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Discussion in 'New Riders and Riding Tips' at netrider.net.au started by Blueyy, Feb 21, 2012.

  1. Hi



    I just got my first bike an Aprilla RS125, I was wonder if its normal to slide forward on the seat when braking?
    It sounds like a silly question to me, but on the bike I did the learner test on I didn't feel anywhere near as much movement when braking.

    Obligatory picture, I would insert it in the post but its rather large.
    http://i43.tinypic.com/orns4p.jpg

    Blueyy
     
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  2. Nice bike and pic (y)

    My suggestion is that you aren't sitting forward enough in the first place. You should pretty much be sitting against the tank, so no room to really slide forward. Unless im doing it wrong :)
     
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  3. read the noobs links yet? have a read on here, are you gripping the tank with your knees?
     
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  4. I have been trying to grip the tank but its still new to me, maybe once I move forward on the seat it will be easier.

    I have read the tips quite a few times, putting them into practice is a little harder than I expected.
     
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  5. The other suggestions are good, weight forward grip the tank. If you are still having problems Tank Grippers can help but I wouldn't worry too much yet.

    Don't be overwhelmed by all the learning suggestions. Take it a bit at a time and you will be fine. And enjoy the experience. :)
     
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  6. you seem too tall for the bike. is that what's making you sit too far behind the tank? but, as others said, grip the tank with your knees. with practice, you'll be come better at it and also, when braking hard, try to hold yourself up by gripping the tank and not putting too much pressure on the handle bars. you'll stop quicker :)
     
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  7. As someone who misspent his youth trying to cram his 182 cm frame onto a 125 GP bike (see my avatar), you are not too tall for the bike.
    I think what you are describing is the result of the head-down-bum-up riding position which will transfer a lot of weight to your arms when braking. The handlebar position that is lower than your body c of g will cause your rear end to unweight and slide forward under braking.
    Get used to it. You'll have to use your arm, shoulder, core strength to hold things in place. Yes, can try gripping the tank, but I never found it made much difference.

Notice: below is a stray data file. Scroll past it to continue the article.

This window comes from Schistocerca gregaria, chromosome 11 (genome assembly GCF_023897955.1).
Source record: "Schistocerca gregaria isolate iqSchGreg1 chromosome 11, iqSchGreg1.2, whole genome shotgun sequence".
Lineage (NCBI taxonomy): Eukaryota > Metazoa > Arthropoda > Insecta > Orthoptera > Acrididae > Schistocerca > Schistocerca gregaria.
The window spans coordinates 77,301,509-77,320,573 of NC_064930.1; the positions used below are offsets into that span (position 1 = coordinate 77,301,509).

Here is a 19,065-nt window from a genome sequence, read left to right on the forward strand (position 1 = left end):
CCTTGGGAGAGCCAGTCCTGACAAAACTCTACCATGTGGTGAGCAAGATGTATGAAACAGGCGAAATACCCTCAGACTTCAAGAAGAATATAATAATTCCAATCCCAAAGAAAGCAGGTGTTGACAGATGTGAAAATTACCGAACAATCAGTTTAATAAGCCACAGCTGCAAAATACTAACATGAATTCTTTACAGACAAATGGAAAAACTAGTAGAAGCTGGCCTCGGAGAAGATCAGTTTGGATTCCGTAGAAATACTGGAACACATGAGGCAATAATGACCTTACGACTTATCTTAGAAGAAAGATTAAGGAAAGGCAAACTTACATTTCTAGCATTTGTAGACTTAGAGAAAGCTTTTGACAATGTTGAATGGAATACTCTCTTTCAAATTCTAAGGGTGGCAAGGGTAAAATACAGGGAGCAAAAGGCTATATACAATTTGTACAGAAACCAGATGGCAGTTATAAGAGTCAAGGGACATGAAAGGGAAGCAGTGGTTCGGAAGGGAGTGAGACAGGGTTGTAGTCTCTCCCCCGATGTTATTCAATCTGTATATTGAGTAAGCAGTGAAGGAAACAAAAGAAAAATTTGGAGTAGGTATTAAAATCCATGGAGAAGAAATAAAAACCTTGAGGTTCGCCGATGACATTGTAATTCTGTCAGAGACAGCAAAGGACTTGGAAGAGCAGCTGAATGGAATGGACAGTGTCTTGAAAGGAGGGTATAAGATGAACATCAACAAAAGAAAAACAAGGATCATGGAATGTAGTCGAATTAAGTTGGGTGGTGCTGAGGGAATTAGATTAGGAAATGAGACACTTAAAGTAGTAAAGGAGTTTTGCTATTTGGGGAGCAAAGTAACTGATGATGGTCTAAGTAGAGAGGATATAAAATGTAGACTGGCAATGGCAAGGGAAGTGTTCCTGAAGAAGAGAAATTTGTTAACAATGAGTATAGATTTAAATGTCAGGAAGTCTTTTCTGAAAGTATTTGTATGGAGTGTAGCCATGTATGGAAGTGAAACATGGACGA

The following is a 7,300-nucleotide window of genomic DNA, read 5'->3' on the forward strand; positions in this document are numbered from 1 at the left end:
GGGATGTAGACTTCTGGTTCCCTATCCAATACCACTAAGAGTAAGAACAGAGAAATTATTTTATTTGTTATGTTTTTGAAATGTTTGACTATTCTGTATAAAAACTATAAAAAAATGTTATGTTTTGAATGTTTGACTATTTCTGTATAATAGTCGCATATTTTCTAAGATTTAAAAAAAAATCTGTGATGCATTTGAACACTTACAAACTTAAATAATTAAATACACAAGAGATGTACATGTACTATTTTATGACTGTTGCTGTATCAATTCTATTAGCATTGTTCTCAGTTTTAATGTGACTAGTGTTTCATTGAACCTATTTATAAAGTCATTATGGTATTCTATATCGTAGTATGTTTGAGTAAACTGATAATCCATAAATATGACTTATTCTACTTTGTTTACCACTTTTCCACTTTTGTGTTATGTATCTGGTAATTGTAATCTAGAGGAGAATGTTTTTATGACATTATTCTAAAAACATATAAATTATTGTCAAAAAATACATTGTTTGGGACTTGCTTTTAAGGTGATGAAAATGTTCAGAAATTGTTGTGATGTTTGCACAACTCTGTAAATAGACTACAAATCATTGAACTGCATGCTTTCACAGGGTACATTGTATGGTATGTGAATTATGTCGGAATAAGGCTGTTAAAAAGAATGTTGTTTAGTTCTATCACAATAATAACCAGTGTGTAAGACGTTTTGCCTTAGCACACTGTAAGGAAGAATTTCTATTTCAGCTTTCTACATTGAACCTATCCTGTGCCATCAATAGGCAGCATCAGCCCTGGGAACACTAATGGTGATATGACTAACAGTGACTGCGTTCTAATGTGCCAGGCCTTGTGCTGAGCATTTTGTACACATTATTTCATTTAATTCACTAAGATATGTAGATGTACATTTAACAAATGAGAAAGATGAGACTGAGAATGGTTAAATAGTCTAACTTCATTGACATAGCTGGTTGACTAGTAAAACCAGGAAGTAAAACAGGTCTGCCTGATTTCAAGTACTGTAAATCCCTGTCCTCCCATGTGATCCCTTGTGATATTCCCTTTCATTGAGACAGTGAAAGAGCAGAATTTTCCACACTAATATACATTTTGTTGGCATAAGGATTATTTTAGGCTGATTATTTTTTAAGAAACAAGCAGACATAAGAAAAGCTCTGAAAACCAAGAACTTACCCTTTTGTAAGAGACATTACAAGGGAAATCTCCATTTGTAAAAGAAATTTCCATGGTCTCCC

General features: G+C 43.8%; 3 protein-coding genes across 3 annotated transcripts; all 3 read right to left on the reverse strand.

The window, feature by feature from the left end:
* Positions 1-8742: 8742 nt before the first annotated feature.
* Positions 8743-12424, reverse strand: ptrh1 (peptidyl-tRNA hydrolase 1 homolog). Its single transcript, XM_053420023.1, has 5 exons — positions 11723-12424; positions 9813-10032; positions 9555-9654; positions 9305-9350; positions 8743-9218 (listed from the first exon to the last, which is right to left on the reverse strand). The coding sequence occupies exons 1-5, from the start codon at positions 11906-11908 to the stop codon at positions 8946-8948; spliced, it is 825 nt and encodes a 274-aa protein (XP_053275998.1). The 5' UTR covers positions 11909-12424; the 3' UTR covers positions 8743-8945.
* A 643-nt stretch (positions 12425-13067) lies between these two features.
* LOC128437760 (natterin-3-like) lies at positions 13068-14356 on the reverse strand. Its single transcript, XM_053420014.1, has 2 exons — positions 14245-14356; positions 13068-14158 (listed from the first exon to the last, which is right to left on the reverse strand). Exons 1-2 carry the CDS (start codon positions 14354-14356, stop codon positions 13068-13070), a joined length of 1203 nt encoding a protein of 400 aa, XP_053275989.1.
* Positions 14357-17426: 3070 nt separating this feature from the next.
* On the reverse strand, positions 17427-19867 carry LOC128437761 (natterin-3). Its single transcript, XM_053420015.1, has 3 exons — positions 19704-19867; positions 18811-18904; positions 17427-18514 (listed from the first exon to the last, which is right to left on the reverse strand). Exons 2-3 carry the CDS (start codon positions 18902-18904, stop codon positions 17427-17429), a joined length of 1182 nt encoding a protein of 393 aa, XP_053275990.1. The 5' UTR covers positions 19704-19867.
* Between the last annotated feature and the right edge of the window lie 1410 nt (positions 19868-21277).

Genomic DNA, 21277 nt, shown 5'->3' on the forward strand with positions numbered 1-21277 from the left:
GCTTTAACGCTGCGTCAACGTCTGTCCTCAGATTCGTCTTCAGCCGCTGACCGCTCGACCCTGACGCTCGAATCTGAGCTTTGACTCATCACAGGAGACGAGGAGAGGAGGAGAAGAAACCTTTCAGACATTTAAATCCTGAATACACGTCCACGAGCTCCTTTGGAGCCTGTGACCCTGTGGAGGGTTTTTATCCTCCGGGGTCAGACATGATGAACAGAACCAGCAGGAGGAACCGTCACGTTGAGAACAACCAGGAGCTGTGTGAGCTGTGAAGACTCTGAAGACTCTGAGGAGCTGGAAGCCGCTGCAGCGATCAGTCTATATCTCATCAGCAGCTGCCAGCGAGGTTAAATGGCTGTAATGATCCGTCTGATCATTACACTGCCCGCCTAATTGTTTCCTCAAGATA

The only manufacturer who got on top of this was Bultaco who put a strip of suede leather down the middle of the seat. Come to think of it, I once had an Aermacchi with a suede seat and that was really grippy.
    So if it really bothers you, have the seat reupholstered in suede. I'm sure you'd have the only one.
     
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  8. Nice bike for a 125, looks better than the cbr250r that I want hehe. I was looking at those bikes too.
     
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  9. I want for a ride this afternoon, sitting right on the tank made a big difference. I was able to grip the tank better with my knees and didn't slide at all. It felt great riding down the somewhat twisty yarra boulevard. Now i just have to get my clutch control down pat before I feel confident enough to go on some proper rides.

    Blueyy
     
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  10. One of the issues isf you are sliding forward under brakes is that, there is a natural tendency to both grip the bars tighter and to use your arms to push yourself back. This is a no-no!
    If you are gripping the bars tigh or and especially if you push back with your arms you are actually giving unintentional steering inputs to the bike under brakes. As has been said, grip with the knees and ensure your arms are loose.

    Before you go on any "proper rides" get yourself down to the StKilda practice sessions. You can practice e-braking there in the car park and get feedback on what you are doing right/wrong.
     
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  11. I went for a ride, not sure where I got the idea to sit back in the seat from, now I have moved up to the tank It's much more enjoyable, my knees can now grip like vices and i almost don't move at all, even when braking hardish.
     
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  12. You'll be cramped up against the seat, and over the bars, which does not suite the design of the bike. But it's the best place to be for general riding.

    Once you get out on the open road and making headway through the twisties, you will have your arsk all the way back and your body down low to get your forearms somewhere parallel with road, for what the bike it designed for.

    You're on more or less a no compromise track bike, so you will need to get inventive to stay 'relatively' comfortable, especially in traffic. You are a young chap and so is your back - Be careful with it. :)
     
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  13. how would you counter the sliding when braking when in 'track mode' then?
     
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